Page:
A migraine is a type of headache. It may occur with symptoms such as nausea, vomiting, or sensitivity to light and sound. In many people, a throbbing pain is felt only on one side of the head.
Headache - migraine
A migraine headache is caused by abnormal brain activity. This activity can be triggered by many things. But the exact chain of events remains unclear. Most medical experts believe the attack begins in the brain and involves nerve pathways and chemicals. The changes affect blood flow in the brain and surrounding tissues.
Migraine headaches tend to first appear between the ages of 10 and 45. Sometimes, they begin later in life. Migraines may run in families. Migraines occur more often in women than men. Some women, but not all, have fewer migraines when they are pregnant.
Migraine attacks may be triggered by any of the following:
Changes in hormone levels during a woman's menstrual cycle or with the use of birth control pills
Changes in sleep patterns
Exercise or other physical stress
Loud noises or bright lights
Odors or perfumes
Smoking or exposure to smoke
Stress and anxiety
Migraines can also be triggered by certain foods. Most common are:
Foods with monosodium glutamate (MSG)
Foods with tyramine, which includes red wine, aged cheese, smoked fish, chicken livers, figs, and certain beans
Fruits (avocado, banana, citrus fruit)
Meats containing nitrates (bacon, hot dogs, salami, cured meats)
Peanuts and other nuts and seeds
Processed, fermented, pickled, or marinated foods
True migraine headaches are not a result of a brain tumor or other serious medical problem. Only a health care provider who specializes in headaches can determine if your symptoms are due to a migraine or other condition.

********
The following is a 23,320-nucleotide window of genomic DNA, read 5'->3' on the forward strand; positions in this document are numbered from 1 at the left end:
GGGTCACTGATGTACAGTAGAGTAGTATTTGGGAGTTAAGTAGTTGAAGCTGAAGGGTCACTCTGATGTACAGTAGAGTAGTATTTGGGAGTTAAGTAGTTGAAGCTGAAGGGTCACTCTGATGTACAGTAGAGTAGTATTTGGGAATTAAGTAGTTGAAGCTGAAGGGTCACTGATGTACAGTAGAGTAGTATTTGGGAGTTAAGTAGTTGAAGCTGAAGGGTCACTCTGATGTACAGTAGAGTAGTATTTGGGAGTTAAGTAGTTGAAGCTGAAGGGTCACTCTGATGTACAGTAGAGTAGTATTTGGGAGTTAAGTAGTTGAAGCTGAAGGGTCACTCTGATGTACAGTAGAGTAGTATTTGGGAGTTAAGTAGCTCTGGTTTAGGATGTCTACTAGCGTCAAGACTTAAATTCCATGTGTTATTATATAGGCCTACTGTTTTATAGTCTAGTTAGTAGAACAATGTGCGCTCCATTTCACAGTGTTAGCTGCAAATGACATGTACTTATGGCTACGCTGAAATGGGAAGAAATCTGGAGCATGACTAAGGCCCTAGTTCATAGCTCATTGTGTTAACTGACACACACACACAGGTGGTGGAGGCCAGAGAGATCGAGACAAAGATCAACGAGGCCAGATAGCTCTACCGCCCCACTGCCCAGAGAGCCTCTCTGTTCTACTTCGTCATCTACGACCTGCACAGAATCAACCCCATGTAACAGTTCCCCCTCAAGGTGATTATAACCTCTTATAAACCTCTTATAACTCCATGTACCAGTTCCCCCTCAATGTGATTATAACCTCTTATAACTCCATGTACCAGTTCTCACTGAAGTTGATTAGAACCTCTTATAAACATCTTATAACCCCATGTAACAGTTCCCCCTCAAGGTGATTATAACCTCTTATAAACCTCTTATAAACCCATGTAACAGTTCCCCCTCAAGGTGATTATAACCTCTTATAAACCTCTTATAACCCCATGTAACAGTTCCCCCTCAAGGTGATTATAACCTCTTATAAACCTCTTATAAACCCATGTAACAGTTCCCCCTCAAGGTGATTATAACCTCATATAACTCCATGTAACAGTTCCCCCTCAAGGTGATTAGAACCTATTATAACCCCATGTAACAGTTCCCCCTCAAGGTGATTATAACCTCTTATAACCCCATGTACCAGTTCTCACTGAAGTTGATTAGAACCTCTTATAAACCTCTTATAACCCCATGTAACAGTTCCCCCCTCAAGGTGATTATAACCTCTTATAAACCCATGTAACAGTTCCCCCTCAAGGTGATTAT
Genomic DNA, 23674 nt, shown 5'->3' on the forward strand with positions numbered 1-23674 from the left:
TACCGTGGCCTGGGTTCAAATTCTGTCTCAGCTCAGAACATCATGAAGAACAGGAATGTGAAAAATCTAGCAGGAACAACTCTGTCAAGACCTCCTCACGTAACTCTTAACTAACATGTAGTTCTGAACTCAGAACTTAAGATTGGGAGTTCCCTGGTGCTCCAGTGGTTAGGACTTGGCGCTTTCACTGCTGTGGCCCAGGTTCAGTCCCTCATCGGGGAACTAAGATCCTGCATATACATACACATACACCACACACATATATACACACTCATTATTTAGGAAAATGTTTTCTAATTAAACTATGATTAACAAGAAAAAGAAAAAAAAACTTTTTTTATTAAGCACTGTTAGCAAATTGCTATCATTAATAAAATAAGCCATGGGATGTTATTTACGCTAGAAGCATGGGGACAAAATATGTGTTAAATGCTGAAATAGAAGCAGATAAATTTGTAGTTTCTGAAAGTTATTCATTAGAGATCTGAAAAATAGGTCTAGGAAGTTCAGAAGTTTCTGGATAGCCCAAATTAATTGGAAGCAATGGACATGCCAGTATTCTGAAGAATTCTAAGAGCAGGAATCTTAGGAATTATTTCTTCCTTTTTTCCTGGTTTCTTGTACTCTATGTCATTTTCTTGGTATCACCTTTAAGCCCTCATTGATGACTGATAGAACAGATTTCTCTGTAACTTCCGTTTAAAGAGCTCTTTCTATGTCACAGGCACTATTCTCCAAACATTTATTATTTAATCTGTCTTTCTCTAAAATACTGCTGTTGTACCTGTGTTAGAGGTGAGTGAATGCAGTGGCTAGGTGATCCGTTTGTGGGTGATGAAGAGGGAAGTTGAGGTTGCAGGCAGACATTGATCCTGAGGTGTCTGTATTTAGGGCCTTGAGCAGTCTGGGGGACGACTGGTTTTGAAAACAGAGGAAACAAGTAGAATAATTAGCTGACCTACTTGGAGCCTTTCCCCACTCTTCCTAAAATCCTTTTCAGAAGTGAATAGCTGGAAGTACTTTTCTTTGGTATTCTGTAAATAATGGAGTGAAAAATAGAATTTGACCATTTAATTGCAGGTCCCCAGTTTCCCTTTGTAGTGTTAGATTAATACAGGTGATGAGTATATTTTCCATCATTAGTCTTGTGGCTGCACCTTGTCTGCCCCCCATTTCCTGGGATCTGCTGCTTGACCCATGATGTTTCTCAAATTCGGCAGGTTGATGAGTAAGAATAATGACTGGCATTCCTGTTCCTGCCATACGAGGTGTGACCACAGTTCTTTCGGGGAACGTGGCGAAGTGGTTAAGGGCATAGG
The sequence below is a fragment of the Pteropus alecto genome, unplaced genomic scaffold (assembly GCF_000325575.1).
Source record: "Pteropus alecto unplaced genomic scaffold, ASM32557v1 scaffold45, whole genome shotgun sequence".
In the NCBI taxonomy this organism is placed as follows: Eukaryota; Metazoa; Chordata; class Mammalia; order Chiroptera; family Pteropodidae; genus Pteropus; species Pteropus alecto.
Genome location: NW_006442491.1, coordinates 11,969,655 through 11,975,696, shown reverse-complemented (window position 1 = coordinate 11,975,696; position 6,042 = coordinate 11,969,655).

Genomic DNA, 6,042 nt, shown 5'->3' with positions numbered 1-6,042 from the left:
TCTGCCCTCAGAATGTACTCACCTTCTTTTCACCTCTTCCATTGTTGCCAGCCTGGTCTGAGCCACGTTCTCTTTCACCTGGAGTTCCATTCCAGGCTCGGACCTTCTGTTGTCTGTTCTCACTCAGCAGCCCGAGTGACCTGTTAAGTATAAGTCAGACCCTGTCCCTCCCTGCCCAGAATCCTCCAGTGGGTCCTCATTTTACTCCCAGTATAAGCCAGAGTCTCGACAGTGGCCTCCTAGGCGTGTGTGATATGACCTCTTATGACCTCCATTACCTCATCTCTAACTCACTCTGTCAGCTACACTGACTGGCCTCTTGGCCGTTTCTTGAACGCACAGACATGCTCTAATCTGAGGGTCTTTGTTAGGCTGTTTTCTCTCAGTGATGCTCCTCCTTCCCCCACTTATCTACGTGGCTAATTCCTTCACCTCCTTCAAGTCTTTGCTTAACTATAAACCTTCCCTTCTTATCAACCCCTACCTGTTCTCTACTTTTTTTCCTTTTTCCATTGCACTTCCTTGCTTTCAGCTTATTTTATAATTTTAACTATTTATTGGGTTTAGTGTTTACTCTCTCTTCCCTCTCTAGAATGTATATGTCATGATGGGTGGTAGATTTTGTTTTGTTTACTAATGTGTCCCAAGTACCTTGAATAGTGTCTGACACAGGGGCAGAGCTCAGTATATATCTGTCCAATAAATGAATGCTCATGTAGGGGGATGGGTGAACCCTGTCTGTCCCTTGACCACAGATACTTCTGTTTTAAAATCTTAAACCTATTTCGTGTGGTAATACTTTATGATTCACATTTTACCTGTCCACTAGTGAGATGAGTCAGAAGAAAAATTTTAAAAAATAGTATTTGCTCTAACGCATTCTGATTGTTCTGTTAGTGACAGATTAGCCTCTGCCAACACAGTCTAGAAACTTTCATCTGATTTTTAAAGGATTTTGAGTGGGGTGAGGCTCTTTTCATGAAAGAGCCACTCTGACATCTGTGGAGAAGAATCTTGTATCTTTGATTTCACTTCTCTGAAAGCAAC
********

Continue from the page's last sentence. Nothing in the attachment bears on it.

There are two common types of migraines:
Migraine with aura
Migraine without aura
An aura is a group of nervous system (neurologic) symptoms. These symptoms are considered a warning sign that a migraine is coming. Most often the vision is affected and can include any or all of the following:
Temporary blind spots or colored spots
Seeing stars, zigzag lines, or flashing lights
Tunnel vision (only able to see objects close to the center of the field of view)
Other nervous system symptoms include yawning, difficulty concentrating, nausea, trouble finding the right words, dizziness, weakness, numbness and tingling.
An aura often occurs 10 to 15 minutes before the headache, but can occur just a few minutes to 24 hours beforehand. A headache does not always follow an aura.
The headaches usually:
Start as a dull ache and get worse within minutes to hours
Are throbbing, pounding, or pulsating
Are worse on one side of the head with pain behind the eye or in the back of the head and neck
Last 6 to 48 hours
Other symptoms that may occur with the headache include:
Loss of appetite
Nausea and vomiting
Sensitivity to light or sound
Symptoms may linger, even after the migraine goes away. This is called a migraine hangover. Symptoms can include:
Feeling mentally dull, like your thinking is not clear or sharp
Needing more sleep
Exams and Tests
Your doctor can diagnose migraine headache by asking about your symptoms and family history of migraines. A complete physical exam will be done to determine if your headaches are due to muscle tension, sinus problems, or a brain disorder.